Does the fear of a recurrence of breast cancer haunt every cancer survivor? Are these feelings normal? How can we combat these feelings of fear?
Bonnie Annis is a breast cancer survivor, diagnosed in 2014 with stage 2b invasive ductal carcinoma with metastasis to the lymph nodes. She is an avid photographer, freelance writer/blogger, wife, mother and grandmother.
The fear of recurrence looms overhead like a brown turkey vulture on a Georgia, hot summer’s day. Swooping and diving, she circles. I can feel her, a living presence. I walk daily in her shadow. Some days the ominous darkness overwhelms me.
I never thought myself to be a fearful person. I’ve always done my best to walk by faith, not by sight, but when the oncologist scheduled a complete body bone scan three years after my initial diagnosis, doubt and worry crept in. Thoughts I’d failed to consider became reality. What if? What if cancer returned? How would I feel? What would I do? The more I thought, the closer I felt the brush of her wings. I wasn’t ready.
Do all lives touched by cancer feel this fear? At diagnosis, does that great bird of destruction perch idly on shoulders waiting for an opportune moment? Do we carry her with us for days, months and years, unseen and quiet, or am I the only one sensitive to her nearness? Am I overly sensitive?
I’d prefer not to think about recurrence, but how do I suppress truth? One solitary cancer cell. That’s all it would take. Just one. Floating carefree in my system, reveling in the precious flow of my life’s blood. And that minute cell has the power to decide when, where, and if. It seems so unfair.
Cancer was an uninvited guest. I don’t know how or when it decided to reside in my breast. It could have been there for ten years or more according to the doctor. I never felt it. I had no idea until that fateful day in the shower. As my fingers trailed over my soapy breast, the hardness of the solid mass stopped them. The discovery life altering.
At the end of the week, I’ll go to the hospital. The technician will inject a radioactive tracer into my vein. The tracer will travel through my bloodstream and into my bones. A special camera will scan my body and take pictures. Areas that absorb very little of the radioactive tracer will appear as dark spots. These places could show a lack of blood supply to my bones or could indicate a problem. They could pinpoint a recurrence of cancer. Areas of increased absorbency will show up brightly. These are called hot spots and may indicate problems such as arthritis, tumors, fractures or an infection.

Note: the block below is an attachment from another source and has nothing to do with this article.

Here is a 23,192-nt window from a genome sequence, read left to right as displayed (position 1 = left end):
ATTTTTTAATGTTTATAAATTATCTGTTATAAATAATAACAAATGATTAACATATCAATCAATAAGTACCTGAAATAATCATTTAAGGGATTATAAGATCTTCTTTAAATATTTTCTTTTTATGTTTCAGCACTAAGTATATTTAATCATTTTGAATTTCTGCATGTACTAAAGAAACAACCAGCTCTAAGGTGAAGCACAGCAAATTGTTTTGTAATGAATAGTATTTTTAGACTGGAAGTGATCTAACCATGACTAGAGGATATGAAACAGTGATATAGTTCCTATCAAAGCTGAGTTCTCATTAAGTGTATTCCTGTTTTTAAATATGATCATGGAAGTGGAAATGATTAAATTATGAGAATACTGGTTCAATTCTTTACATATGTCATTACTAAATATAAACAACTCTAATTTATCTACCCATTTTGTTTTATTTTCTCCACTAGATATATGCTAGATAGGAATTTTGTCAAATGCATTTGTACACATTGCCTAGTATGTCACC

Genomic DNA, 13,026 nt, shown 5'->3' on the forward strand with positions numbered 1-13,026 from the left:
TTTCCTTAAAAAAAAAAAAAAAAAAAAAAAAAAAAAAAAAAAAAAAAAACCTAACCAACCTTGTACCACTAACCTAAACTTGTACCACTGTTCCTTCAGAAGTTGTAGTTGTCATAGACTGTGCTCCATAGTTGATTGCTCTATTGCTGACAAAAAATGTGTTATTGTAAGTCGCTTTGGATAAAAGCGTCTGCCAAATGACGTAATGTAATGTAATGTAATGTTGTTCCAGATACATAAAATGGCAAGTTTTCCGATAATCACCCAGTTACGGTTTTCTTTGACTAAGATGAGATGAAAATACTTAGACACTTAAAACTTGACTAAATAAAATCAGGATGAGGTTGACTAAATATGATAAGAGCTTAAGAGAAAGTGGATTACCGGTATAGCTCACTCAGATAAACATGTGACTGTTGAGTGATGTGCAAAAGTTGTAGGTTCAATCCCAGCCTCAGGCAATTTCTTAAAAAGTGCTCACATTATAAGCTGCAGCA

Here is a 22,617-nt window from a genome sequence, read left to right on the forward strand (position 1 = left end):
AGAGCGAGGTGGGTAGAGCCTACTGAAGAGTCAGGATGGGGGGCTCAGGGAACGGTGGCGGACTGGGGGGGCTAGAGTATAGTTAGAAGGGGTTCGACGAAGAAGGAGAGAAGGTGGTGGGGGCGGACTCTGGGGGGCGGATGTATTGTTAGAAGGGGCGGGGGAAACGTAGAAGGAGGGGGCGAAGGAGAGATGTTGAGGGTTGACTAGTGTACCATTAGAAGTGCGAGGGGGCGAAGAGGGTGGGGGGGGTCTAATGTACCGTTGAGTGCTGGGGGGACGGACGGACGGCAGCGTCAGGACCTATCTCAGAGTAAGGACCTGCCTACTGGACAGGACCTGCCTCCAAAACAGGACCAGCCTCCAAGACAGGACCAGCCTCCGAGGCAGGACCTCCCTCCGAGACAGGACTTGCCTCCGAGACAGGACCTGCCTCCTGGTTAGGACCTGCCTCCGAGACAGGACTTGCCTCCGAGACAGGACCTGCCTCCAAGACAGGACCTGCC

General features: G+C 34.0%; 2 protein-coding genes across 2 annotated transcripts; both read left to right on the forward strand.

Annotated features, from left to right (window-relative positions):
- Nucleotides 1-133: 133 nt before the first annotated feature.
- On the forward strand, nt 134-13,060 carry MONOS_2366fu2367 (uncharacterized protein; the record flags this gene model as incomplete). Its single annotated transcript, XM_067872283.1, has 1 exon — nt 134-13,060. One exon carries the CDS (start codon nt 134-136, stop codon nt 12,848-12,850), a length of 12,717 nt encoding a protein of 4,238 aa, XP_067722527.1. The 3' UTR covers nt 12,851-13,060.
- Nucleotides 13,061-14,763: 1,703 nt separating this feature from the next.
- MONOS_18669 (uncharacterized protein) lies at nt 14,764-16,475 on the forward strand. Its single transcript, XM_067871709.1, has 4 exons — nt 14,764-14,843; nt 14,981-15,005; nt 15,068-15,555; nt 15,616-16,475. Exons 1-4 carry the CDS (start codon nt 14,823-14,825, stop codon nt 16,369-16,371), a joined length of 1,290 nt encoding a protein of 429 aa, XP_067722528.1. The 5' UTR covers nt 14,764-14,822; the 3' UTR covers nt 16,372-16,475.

At present, the fear of recurrence is circling. She floats silently on the breeze feeling the updraft beneath her wings. As she dips and dives, moving ever close, I watch. In my mind’s eye, I see her clearly. She is hideously ugly. She is ravenous. She frightens me but I can’t spend my time watching her. There are things I need to do. I have a life to live.
Take one day at a time, wise advice I received years ago from a friend who lay dying. She was stage 4, metastatic. Her frame wracked with disease, yet still, she loved. She was the epitome of brave. A young mother with four little ones. She fought valiantly, but cancer fought harder. On the day she succumbed to breast cancer, I sat by her bedside. Our friendship touched by unbearable pain and suffering, I needed to be with her. The last words she said to me before leaving this earth still echo in my mind, “Take one day at a time, Bonnie, just take one day at a time.”
If there was one word I wish I’d never learned, it would be the word cancer. But to be ignorant of the word would not negate its power. I’ve been fearful, especially this week, as the bone scan looms in front of me but as I look up, toward that dark figure in the sky, I hear the words of my sweet friend whispering in my ear, “Take one day at a time, Bonnie, just take one day at a time.” And that’s exactly what I intend to do. I can’t worry about tomorrow. Today has enough troubles of its own. One day at a time, that’s all I can handle right now and that’s enough.